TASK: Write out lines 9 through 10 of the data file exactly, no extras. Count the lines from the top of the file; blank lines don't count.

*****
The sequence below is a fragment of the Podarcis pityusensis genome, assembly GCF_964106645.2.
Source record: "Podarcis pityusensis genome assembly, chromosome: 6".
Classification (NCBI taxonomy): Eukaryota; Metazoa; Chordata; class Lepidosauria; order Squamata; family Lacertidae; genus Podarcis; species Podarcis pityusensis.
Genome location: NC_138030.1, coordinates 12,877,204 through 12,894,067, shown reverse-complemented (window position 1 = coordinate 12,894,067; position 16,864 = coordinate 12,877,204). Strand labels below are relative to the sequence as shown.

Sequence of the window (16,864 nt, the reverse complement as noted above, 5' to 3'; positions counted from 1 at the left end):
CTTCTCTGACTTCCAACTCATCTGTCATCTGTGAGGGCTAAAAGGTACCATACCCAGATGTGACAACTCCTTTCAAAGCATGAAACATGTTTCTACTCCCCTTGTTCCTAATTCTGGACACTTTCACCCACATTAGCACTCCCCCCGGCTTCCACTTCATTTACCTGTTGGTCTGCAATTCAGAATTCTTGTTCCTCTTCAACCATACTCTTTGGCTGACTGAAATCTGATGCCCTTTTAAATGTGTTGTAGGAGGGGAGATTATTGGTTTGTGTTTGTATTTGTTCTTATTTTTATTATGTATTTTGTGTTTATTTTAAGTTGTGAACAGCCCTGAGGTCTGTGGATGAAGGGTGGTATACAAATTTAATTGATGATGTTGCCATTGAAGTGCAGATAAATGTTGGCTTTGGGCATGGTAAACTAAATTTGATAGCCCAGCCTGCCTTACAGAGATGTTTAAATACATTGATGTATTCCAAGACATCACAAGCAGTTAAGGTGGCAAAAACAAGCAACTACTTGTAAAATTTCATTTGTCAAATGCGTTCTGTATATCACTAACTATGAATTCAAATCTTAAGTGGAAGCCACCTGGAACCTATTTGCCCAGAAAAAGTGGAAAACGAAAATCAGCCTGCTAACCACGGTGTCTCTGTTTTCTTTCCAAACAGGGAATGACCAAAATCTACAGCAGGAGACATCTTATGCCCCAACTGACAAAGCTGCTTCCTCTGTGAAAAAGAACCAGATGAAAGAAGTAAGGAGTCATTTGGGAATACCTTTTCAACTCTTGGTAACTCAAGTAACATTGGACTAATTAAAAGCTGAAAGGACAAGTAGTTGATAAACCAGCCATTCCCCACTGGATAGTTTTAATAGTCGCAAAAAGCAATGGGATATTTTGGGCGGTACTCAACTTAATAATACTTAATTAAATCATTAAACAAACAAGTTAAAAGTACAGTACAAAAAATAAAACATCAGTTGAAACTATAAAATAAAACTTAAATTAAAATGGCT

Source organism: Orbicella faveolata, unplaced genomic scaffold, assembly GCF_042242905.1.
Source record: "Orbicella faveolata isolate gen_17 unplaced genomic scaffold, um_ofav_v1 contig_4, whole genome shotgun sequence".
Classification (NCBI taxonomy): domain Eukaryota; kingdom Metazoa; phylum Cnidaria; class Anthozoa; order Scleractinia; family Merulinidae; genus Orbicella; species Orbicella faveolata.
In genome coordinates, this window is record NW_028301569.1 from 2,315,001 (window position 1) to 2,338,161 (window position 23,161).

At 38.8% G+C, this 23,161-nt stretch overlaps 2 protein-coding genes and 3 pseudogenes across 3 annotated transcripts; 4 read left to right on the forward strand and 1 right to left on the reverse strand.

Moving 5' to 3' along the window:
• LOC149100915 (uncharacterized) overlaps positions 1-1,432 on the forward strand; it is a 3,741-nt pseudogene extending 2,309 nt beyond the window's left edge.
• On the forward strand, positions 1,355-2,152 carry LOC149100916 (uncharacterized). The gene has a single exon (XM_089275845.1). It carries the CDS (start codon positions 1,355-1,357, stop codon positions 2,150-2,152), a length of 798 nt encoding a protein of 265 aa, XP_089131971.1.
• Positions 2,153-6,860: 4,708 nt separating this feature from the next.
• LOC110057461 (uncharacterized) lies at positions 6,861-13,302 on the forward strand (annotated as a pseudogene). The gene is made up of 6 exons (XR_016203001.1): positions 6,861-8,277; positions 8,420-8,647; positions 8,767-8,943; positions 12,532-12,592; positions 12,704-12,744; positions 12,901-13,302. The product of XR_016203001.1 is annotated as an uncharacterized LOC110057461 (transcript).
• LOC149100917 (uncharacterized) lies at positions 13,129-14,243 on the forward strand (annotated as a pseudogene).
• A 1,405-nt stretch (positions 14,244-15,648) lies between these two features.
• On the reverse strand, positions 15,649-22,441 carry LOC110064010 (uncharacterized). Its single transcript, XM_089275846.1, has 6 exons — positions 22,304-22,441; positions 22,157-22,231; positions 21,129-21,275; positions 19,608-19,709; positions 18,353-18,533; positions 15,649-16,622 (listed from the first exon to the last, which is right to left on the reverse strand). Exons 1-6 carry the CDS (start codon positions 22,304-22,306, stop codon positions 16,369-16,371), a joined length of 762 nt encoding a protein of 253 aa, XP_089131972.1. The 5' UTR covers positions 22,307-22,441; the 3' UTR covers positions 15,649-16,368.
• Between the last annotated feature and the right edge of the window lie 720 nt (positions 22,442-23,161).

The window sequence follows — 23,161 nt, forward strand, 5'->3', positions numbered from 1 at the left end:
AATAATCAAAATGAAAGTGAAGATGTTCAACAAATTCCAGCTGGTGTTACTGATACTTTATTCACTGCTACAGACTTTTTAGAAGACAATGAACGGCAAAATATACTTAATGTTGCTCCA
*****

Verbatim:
Classification (NCBI taxonomy): domain Eukaryota; kingdom Metazoa; phylum Cnidaria; class Anthozoa; order Scleractinia; family Merulinidae; genus Orbicella; species Orbicella faveolata.
In genome coordinates, this window is record NW_028301569.1 from 2,315,001 (window position 1) to 2,338,161 (window position 23,161).